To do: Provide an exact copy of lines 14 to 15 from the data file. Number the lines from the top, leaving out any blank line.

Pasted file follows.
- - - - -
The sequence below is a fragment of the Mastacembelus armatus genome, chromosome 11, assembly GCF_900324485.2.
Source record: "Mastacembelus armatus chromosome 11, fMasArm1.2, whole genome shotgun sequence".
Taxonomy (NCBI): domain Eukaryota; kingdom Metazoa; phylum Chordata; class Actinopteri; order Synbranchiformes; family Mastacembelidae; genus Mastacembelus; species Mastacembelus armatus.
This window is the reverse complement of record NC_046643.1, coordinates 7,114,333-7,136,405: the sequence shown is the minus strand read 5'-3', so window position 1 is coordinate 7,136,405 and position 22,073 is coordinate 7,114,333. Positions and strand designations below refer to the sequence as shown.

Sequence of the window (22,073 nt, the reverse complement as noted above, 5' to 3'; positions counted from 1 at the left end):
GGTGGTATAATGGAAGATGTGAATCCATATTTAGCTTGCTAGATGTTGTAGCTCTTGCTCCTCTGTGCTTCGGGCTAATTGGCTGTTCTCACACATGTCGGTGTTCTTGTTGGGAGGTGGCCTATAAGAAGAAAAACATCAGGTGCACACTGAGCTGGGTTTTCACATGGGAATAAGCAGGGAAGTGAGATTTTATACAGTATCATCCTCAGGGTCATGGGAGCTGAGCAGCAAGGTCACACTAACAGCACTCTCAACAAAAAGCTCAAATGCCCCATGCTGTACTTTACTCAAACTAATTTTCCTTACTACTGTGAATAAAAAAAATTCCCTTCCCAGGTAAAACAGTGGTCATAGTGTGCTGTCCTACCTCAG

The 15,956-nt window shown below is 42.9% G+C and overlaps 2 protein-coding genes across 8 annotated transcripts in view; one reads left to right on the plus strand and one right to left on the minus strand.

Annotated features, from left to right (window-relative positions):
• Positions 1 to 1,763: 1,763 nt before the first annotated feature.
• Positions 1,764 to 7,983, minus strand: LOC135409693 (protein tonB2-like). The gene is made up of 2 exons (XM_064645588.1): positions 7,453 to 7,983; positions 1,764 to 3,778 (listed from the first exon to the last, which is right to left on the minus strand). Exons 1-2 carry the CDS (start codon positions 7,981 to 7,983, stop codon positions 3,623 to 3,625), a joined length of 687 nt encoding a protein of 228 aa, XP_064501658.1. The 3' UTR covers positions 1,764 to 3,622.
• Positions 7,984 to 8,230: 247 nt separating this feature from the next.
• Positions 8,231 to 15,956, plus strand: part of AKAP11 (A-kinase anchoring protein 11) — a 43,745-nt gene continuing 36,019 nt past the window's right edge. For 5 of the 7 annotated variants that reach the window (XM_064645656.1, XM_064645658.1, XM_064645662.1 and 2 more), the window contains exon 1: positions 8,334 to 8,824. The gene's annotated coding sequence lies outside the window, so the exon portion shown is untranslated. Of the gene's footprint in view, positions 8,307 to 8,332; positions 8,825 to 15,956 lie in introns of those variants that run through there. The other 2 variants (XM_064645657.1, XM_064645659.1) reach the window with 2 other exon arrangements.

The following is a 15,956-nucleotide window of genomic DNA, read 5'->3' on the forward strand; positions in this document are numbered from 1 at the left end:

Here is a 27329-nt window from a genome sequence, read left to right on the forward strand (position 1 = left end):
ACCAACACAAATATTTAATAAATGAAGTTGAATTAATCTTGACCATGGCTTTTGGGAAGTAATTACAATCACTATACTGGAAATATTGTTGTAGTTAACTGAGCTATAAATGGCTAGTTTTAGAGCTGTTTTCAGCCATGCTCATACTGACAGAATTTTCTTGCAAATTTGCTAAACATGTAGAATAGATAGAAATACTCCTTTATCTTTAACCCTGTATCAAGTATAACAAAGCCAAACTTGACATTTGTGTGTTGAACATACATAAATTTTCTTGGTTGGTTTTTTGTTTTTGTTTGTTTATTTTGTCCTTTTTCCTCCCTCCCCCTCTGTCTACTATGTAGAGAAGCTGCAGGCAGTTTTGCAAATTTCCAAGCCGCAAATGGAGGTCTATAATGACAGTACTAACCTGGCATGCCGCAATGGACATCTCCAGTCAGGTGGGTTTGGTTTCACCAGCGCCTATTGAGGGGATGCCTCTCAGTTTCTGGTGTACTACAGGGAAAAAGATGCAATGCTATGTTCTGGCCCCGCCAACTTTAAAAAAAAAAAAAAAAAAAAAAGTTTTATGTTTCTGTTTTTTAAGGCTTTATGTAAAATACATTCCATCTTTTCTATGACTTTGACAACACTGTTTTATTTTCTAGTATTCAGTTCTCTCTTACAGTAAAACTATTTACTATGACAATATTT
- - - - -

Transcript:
Here is a 27329-nt window from a genome sequence, read left to right on the forward strand (position 1 = left end):
ACCAACACAAATATTTAATAAATGAAGTTGAATTAATCTTGACCATGGCTTTTGGGAAGTAATTACAATCACTATACTGGAAATATTGTTGTAGTTAACTGAGCTATAAATGGCTAGTTTTAGAGCTGTTTTCAGCCATGCTCATACTGACAGAATTTTCTTGCAAATTTGCTAAACATGTAGAATAGATAGAAATACTCCTTTATCTTTAACCCTGTATCAAGTATAACAAAGCCAAACTTGACATTTGTGTGTTGAACATACATAAATTTTCTTGGTTGGTTTTTTGTTTTTGTTTGTTTATTTTGTCCTTTTTCCTCCCTCCCCCTCTGTCTACTATGTAGAGAAGCTGCAGGCAGTTTTGCAAATTTCCAAGCCGCAAATGGAGGTCTATAATGACAGTACTAACCTGGCATGCCGCAATGGACATCTCCAGTCAGGTGGGTTTGGTTTCACCAGCGCCTATTGAGGGGATGCCTCTCAGTTTCTGGTGTACTACAGGGAAAAAGATGCAATGCTATGTTCTGGCCCCGCCAACTTTAAAAAAAAAAAAAAAAAAAAAAGTTTTATGTTTCTGTTTTTTAAGGCTTTATGTAAAATACATTCCATCTTTTCTATGACTTTGACAACACTGTTTTATTTTCTAGTATTCAGTTCTCTCTTACAGTAAAACTATTTACTATGACAATATTT